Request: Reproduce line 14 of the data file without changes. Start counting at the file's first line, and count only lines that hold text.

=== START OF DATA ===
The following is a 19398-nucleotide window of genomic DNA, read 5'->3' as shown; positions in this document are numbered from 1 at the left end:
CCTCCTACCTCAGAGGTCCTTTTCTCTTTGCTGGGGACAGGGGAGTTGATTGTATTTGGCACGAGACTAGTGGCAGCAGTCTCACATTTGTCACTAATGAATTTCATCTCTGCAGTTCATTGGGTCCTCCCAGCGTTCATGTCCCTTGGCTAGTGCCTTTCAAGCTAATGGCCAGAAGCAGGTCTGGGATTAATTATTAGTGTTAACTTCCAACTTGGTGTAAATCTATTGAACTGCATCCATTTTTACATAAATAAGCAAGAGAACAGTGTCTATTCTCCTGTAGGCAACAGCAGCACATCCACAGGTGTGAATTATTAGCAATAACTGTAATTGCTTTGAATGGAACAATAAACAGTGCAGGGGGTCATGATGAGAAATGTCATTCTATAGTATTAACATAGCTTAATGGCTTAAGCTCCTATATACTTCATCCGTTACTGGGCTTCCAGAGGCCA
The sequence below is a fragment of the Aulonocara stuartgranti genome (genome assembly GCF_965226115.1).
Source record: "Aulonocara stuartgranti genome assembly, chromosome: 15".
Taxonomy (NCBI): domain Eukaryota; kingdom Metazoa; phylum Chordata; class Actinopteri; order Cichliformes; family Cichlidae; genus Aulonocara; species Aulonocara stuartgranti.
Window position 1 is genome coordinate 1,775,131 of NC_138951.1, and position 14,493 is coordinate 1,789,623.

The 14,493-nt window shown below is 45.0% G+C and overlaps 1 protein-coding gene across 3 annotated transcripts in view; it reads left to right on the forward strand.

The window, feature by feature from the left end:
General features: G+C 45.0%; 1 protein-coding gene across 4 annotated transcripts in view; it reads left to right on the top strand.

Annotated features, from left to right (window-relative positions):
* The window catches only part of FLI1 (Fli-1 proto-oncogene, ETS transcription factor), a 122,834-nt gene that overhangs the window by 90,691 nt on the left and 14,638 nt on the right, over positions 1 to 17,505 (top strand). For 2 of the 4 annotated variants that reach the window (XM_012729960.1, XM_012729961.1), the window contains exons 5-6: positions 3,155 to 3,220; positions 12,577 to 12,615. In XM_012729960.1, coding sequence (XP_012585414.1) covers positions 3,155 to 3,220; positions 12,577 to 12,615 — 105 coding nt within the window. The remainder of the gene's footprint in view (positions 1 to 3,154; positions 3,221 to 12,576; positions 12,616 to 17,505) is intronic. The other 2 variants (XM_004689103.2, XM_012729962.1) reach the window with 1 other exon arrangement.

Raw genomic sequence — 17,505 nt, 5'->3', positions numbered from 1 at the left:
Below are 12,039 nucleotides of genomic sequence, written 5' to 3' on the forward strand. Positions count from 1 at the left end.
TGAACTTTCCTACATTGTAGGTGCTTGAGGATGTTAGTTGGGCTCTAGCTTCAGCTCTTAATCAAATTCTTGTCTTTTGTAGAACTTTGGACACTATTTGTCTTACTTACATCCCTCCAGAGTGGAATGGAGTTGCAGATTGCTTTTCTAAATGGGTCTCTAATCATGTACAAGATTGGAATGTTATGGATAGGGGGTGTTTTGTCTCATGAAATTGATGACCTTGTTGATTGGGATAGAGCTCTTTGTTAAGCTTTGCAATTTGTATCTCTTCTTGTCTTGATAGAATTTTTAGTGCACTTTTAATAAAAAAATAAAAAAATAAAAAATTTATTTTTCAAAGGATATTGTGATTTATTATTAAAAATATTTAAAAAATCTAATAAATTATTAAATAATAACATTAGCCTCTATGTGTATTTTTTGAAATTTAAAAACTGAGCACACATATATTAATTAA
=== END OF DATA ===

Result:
TGAACTTTCCTACATTGTAGGTGCTTGAGGATGTTAGTTGGGCTCTAGCTTCAGCTCTTAATCAAATTCTTGTCTTTTGTAGAACTTTGGACACTATTTGTCTTACTTACATCCCTCCAGAGTGGAATGGAGTTGCAGATTGCTTTTCTAAATGGGTCTCTAATCATGTACAAGATTGGAATGTTATGGATAGGGGGTGTTTTGTCTCATGAAATTGATGACCTTGTTGATTGGGATAGAGCTCTTTGTTAAGCTTTGCAATTTGTATCTCTTCTTGTCTTGATAGAATTTTTAGTGCACTTTTAATAAAAAAATAAAAAAATAAAAAATTTATTTTTCAAAGGATATTGTGATTTATTATTAAAAATATTTAAAAAATCTAATAAATTATTAAATAATAACATTAGCCTCTATGTGTATTTTTTGAAATTTAAAAACTGAGCACACATATATTAATTAA